It’s always the right season to read science fiction or fantasy. Here are two important writers whose work you might want to explore.
Vonnegut was an American author who made unforgettable contributions to literature (there are more than 70 dissertations related to his work). The library has quite a few books about him and his work, including correspondence, interviews, and criticism and interpretation. From his New York Times obituary, we also learn that he suffered from depression and was a pessimist, as many of his writings reflect.
What do we have about this author that is not a book? How about a “non-musical recording” — this is a recording (yes, a vinyl record) of Vonnegut reading Slaughterhouse Five, which he wrote in 1969 (and which the library has in other formats).
There is also a musical recording of the music by Bach that was part of the soundtrack to the 2004 film adaptation of Slaughterhouse Five. You can also hear Vonnegut’s reflections about the movie My Life As a Dog.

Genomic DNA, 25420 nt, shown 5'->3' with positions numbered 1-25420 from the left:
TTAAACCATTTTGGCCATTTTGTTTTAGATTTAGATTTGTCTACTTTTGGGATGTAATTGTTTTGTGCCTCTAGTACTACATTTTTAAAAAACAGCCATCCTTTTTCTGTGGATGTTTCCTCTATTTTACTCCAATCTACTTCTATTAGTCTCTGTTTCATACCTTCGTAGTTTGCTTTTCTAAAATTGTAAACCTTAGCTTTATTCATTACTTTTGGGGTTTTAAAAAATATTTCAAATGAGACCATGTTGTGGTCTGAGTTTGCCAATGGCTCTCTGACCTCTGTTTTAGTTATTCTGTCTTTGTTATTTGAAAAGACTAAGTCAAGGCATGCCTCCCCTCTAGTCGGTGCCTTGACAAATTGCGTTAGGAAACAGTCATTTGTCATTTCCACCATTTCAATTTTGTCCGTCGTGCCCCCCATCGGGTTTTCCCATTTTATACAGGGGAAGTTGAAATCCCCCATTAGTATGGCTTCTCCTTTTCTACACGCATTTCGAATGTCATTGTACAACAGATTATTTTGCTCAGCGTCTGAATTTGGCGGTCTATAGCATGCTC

Other sources of information about Kurt Vonnegut include
- A study aid about Slaughterhouse Five, from a database called Literature Online
- A database called Literature Resource Center, which gives author biographies, lists of publications, criticism, and references
In addition, there are 6 references to him in Philosopher’s Index, and 24 in the ATLA Religion Database. There are even 4 in General Science Full-text, in which we discover that the character of Dr. Felix Hoenikker in Cat’s Cradle was inspired by Dr. Irving Langmuir (Nobel Prize in Chemistry, 1932).
The subject headings alone on this guy’s books are fascinating (here are more books), and remember that when you click on any of these, you get a list of all of our other library items that are about that topic:
- End of the world – fiction
- Computer games – fiction
- Virtual reality – fiction
- Money laundering – fiction
- Computer hackers – fiction
From his biography in Literature Resource Center, we find that his first novel, entitled The Big U, sounds like a fun read: “[the story] revolves around the American Megaversity, a huge, modern university, funded by a radioactive waste dump… The satirical book [is] loaded with student pranks reminiscent of those in the 1978 film National Lampoon’s Animal House…”
Who is your favorite sci fi and/or fantasy author?